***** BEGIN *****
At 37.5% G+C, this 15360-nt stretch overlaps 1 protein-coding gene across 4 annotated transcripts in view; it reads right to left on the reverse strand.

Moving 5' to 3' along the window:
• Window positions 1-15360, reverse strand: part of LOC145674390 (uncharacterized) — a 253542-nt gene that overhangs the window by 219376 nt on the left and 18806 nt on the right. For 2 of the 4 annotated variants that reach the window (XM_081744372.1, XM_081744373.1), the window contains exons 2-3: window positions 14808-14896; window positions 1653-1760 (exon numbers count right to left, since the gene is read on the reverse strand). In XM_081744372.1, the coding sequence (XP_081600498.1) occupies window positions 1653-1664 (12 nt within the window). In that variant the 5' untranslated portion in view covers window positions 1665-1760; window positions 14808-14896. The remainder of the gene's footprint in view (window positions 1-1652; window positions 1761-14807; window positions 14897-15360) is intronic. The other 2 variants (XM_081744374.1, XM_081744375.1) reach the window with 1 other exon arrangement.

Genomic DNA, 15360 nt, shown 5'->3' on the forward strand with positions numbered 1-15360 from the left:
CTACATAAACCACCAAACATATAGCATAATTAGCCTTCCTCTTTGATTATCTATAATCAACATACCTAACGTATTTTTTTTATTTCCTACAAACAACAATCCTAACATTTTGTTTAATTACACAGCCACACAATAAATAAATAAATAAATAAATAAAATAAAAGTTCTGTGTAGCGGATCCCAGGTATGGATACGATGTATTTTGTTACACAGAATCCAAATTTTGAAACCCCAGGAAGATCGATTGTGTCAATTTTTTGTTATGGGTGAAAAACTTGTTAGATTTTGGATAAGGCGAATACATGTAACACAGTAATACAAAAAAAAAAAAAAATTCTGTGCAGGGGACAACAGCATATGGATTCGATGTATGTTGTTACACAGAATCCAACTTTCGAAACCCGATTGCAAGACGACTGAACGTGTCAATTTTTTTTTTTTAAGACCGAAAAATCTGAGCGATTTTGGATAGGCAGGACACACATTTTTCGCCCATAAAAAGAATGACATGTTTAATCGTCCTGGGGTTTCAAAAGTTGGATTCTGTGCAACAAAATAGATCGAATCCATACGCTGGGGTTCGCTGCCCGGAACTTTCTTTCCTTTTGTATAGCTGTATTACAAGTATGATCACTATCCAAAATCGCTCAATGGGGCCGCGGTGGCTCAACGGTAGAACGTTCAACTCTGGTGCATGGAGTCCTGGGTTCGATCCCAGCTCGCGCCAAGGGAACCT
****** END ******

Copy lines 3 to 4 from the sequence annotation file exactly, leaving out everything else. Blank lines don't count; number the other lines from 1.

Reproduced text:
• Window positions 1-15360, reverse strand: part of LOC145674390 (uncharacterized) — a 253542-nt gene that overhangs the window by 219376 nt on the left and 18806 nt on the right. For 2 of the 4 annotated variants that reach the window (XM_081744372.1, XM_081744373.1), the window contains exons 2-3: window positions 14808-14896; window positions 1653-1760 (exon numbers count right to left, since the gene is read on the reverse strand). In XM_081744372.1, the coding sequence (XP_081600498.1) occupies window positions 1653-1664 (12 nt within the window). In that variant the 5' untranslated portion in view covers window positions 1665-1760; window positions 14808-14896. The remainder of the gene's footprint in view (window positions 1-1652; window positions 1761-14807; window positions 14897-15360) is intronic. The other 2 variants (XM_081744374.1, XM_081744375.1) reach the window with 1 other exon arrangement.

Genomic DNA, 15360 nt, shown 5'->3' on the forward strand with positions numbered 1-15360 from the left: